Alternative Test 2: Counting The Value Of Stamps

PROCEDURE. Place before the subject a cardboard on which are pasted

three 1-cent and three 2-cent stamps arranged as follows: 111222. Be

sure to lay the card so that the stamps will be right side up for the

child. Say: "_You know, of course, how much a stamp like this costs_

(pointing to a 1-cent stamp). _And you know how much one like this

costs_ (pointing to a 2-cent stamp). _Now, how much money would it take

to buy
ll these stamps?_"

Do not tell the individual values of the stamps if these are not known,

for it is a part of the test to ascertain whether the child's

spontaneous curiosity has led him to find out and remember their values.

If the individual values are known, but the first answer is wrong, a

second trial may be given. In such cases, however, it is necessary to be

on guard against guessing.

If the child merely names an incorrect sum without saying anything to

indicate how he arrived at his answer, it is well to tell him to figure

it up aloud. "_Tell me how you got it._"

SCORING. Passed if the correct value is given in not over fifteen


REMARKS. The value of this test may be questioned on two grounds: (1)

That it has an ambiguous significance, since failure to pass it may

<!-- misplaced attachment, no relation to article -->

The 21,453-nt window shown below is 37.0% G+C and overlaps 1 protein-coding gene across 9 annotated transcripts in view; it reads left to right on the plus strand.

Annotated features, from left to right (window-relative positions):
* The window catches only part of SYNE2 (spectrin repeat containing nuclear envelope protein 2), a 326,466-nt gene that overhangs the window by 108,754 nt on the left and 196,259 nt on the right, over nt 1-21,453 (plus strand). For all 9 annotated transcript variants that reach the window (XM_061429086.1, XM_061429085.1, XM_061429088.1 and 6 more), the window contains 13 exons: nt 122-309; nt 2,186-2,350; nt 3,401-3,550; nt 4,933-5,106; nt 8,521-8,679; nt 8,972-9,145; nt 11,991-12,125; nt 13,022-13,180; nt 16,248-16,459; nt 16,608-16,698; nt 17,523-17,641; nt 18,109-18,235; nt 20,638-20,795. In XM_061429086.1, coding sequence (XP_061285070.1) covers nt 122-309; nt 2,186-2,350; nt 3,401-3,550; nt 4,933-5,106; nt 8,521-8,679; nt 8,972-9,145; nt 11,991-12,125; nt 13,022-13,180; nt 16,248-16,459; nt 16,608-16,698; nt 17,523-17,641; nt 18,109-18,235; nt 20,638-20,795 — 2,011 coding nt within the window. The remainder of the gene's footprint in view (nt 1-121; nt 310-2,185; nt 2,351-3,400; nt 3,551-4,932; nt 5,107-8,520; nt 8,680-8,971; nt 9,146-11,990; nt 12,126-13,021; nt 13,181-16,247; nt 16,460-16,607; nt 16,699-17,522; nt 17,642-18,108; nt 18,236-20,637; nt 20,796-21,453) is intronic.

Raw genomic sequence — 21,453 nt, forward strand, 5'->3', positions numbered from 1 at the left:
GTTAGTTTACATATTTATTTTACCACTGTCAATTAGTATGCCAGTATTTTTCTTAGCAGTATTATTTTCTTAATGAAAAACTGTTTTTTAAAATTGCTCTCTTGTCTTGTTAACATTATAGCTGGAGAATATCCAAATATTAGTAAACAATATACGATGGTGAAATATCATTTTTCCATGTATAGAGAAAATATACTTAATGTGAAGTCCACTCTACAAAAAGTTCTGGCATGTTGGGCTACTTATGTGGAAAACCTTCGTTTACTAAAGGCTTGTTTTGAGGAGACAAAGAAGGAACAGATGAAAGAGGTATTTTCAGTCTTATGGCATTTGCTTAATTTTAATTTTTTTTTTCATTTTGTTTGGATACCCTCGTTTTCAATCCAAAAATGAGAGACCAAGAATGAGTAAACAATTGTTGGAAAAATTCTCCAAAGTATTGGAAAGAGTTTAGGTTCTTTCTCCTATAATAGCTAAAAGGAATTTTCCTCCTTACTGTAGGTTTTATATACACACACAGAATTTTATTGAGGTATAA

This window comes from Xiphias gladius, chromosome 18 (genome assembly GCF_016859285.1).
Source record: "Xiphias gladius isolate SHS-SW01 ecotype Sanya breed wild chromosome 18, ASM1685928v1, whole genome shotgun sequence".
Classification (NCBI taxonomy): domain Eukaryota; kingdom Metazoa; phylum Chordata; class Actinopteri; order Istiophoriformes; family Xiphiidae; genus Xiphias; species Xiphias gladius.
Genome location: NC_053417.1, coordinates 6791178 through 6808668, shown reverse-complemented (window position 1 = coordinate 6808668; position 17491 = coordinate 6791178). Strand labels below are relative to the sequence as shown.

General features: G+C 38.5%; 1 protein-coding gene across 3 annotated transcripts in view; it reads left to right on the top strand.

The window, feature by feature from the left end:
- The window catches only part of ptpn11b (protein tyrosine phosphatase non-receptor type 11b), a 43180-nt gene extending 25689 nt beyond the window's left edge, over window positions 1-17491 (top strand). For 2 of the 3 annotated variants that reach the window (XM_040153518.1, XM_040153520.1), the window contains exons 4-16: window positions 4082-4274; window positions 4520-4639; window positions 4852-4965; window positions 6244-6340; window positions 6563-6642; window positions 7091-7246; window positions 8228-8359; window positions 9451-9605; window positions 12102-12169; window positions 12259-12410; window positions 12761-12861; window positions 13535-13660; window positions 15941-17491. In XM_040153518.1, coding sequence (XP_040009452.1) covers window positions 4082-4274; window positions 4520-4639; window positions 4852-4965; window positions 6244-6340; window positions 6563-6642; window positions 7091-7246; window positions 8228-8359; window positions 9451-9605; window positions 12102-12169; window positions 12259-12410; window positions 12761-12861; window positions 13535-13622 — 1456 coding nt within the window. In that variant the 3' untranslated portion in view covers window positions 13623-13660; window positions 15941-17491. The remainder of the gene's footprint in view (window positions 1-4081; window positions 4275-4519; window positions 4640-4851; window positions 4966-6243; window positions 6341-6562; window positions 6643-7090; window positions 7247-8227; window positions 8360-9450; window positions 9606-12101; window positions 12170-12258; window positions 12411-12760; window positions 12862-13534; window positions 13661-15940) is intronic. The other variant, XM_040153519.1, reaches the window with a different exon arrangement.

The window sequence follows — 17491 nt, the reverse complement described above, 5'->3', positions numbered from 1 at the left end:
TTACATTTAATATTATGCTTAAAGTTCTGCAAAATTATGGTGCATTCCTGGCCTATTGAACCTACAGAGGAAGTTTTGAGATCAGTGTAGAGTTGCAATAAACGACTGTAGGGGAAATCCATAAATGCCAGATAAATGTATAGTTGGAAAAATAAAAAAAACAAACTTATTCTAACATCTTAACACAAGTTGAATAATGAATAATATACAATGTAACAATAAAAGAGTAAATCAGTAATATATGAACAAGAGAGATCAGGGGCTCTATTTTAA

result either from incorrect addition or from lack of knowledge of the

individual values of the stamps; (2) that familiarity with stamps and

their values is so much a matter of accident and special instruction

that the test is not fair.

Both criticisms are in a measure valid. The first, however, applies

equally well to a great many useful intelligence tests. In fact, it is

only a minority in which success depends on but one factor. The other

criticism has less weight than would at first appear. While it is, of

course, not impossible for an intelligent child to arrive at the age of

9 years without having had reasonable opportunity to learn the cost of

the common postage stamps, the fact is that a large majority have had

the opportunity and that most of those of normal intelligence have taken

advantage of it. It is necessary once more to emphasize the fact that in

its method of locating a test the Binet system makes ample allowance for

"accidental" failures.

Like the tests of naming coins, repeating the names of the days of the

week or the months of the year, giving the date, tying a bow-knot,

distinguishing right and left, naming the colors, etc., this one also

throws light on the child's spontaneous interest in common objects. It

is mainly the children of deficient intellectual curiosity who do not

take the trouble to learn these things at somewhere near the expected


The test was located in year VIII of the Binet scale. However, Binet

used coins, three single and three double sous. Since we do not have

either a half-cent or a 2-cent coin, it has been necessary to substitute

postage stamps. This changes the nature of the test and makes it much

harder. It becomes less a test of ability to do a simple sum, and more a

test of knowledge as to the value of the stamps used. That the test is

easy enough for year VIII when it can be given in the original form is

indicated by all the French, German, and English statistics available,

but four separate series of Stanford tests agree in finding it too hard

for year VIII when stamps are substituted and the test is carried out

according to the procedure described above.